I love DAW's. I've been using sequencers for 20+ years and being able to edit audio in a DAW the way I can edit MIDI in a sequencer is a beautiful thing. But it can be a dangerous thing as well. The level of control you have over everything can be intoxicating and it can lure you in to spending hours working on something that could be remedied using other methods and probably in a shorter amount of time.

    I often see people talking about getting sucked into editing drum tracks for hours 'fixing' each and every drum hit. While that may give you the results you want, is it really worth the 8 hours?

    Think of this from a perspective of recording the tracks to tape. When you audition the drums before recording you would listen for excessive bleed and address it at that time, moving mics, adding gates, etc. so that you have the best possible (and workable) sound on tape. The same strategy should be used when recording to a DAW. That way you can spend your time mixing instead of fixing.

    That said, once the tracks are recorded, what's a poor boy to do? When you are editing the drums, changing the decay on each and every tom, are you listening to the whole track when making these changes. I mean sure, when you listen to the drums themselves you may hear decays that are too long or bleed that is annoying but what's it sound like in the context of the whole mix?

    If they are just plain bad you've got 3 options.

    #1 is to retrack. Spend the time to isolate the drums as needed and listening to the tracks before recording. When you've got it where you want it, then record.

    #2 is to replace. There are several programs that allow you to replace drum sounds with ones from sample libraries. This is like re-recording but with different drum sounds. If the kit is just really bad sounding, this may be the better option.

    #3 is to spend the time manually editing the tracks until you are happy with them.
     
  5. hackenslash

    hackenslash Active Member

    Option #4: Stop worrying too much about bleed. Bleed is your friend and is the only way to really organic recordings. Without bleed, everything is sterile.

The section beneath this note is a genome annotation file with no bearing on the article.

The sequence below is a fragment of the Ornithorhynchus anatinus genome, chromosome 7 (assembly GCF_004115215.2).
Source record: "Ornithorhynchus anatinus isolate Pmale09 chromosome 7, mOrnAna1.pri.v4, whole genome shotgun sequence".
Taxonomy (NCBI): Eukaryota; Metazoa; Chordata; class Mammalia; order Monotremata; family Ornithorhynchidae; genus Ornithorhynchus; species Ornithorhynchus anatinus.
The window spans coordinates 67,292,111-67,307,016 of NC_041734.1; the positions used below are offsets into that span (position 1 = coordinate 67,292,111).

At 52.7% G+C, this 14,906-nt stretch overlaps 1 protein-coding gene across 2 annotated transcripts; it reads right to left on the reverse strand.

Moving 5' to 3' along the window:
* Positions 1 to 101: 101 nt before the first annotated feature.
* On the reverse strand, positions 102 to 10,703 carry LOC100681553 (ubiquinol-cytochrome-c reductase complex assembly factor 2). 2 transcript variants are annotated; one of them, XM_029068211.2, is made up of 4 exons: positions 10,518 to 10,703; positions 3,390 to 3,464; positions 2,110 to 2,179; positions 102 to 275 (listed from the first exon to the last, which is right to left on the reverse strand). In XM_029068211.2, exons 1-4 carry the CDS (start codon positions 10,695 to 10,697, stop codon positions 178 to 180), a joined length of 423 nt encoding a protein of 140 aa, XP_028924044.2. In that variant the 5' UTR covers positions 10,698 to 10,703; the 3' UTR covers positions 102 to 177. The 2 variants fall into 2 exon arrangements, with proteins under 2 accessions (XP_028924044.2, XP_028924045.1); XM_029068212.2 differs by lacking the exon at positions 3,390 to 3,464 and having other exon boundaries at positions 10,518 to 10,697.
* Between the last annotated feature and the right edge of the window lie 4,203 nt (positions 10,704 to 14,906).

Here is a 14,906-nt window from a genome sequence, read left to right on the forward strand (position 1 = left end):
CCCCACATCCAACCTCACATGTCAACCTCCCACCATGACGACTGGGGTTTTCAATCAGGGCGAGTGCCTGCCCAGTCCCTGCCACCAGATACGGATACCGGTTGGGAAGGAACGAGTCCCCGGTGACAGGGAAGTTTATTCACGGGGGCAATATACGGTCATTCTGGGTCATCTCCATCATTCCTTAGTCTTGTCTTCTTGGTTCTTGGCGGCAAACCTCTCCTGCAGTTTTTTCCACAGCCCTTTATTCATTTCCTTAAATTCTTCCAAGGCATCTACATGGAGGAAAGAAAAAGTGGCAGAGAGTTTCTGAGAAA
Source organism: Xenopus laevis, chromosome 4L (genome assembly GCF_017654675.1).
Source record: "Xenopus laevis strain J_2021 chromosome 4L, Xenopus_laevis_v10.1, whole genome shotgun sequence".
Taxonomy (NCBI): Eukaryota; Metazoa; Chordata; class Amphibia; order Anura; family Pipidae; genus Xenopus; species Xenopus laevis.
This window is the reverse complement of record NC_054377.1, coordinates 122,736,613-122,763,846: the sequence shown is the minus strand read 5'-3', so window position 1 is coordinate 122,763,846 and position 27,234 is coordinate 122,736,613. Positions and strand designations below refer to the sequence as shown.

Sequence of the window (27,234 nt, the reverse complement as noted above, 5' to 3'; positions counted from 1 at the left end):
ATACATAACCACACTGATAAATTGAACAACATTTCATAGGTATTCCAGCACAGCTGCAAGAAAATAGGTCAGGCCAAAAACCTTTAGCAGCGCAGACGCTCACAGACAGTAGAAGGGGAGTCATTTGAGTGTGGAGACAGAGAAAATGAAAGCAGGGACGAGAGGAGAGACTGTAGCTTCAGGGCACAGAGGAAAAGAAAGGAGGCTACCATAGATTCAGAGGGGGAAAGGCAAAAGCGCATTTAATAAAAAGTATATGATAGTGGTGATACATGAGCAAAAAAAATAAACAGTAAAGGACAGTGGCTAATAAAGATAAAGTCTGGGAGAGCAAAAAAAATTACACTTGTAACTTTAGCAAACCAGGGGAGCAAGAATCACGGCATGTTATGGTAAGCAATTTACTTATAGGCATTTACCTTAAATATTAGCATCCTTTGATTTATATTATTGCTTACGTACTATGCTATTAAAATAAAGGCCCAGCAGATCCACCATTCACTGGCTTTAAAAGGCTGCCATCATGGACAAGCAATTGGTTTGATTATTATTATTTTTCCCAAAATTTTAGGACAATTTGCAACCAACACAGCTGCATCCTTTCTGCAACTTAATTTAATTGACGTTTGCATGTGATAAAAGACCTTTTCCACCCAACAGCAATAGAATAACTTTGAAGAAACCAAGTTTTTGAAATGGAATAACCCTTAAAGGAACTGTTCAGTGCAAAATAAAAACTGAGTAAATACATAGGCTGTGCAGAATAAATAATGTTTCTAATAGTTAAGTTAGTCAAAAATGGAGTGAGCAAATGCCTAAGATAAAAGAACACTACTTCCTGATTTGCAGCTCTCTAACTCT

6. stimutaxx

    stimutaxx Guest

    Thank You to everyone who has responded so far. All of this gives me a better perspective on how to manage my sessions. Ill be checking back some more but i wanted to say thank you alot for all of your input.
     
  7. Link555

    Link555 Well-Known Member

    Here is a thought when the drummer is laying down the track, make sure his headphone mix has a ton of High Hat in it. That way they compensate and play the hi-hat softer. This works if you want something louder too, just turn it down in there mix. The main thing is don't tell them your doing this.
     
  8. AwedOne

    AwedOne Guest

    I used to do the drum editing thing, too. but I soon noticed that on every BD hit, or tom hit, the level of the hats would rise a little because even tho you can edit out everything around the hit, you can't edit out what occurs during the hit. It really made my mixes sound odd.

    Hack's right - BLEED IS YOUR FRIEND. We don't hear the separate drums separately live, in the room, so why try to make them that way on the tracks?

    Of course, certain genres demand sterile/artificial drum sounds. For those I would program them in.
     
  9. Codemonkey

    Codemonkey Well-Known Member

    When I record drums, I use one mic in an overhead position with an infinite lack of high end.
    With a better mic, and some thump from the kick, I'd be good to go.

    However I HATE the usual cymbal sound, probably something to do with stone walls.
     
  10. Clowd

    Clowd Guest

    I spend about 4 hours per song :(

    having beat detective would be niccceee. We did a CD with this guy and he just pounded out the drum editing in like an hour per song. Thumbs up to protools for the beat detective.
     
  11. mobilelab

    mobilelab Active Member

    As many before me have said, bleed is your friend. However, I haven't seen the most important word in mixing drums (or anything for that matter). Phase. I rarely gate drums, maybe toms, and always bus them together and apply some kind of phase meter. When the individual parts are EQed and compressed properly, sometimes just making sure they are in phase is all it takes. There are zillions of posts about micing and mixing to get proper phase on these forums, and they have helped me immensely. For instance, I always apply the "3' distance between mics rule" if I can. Good luck!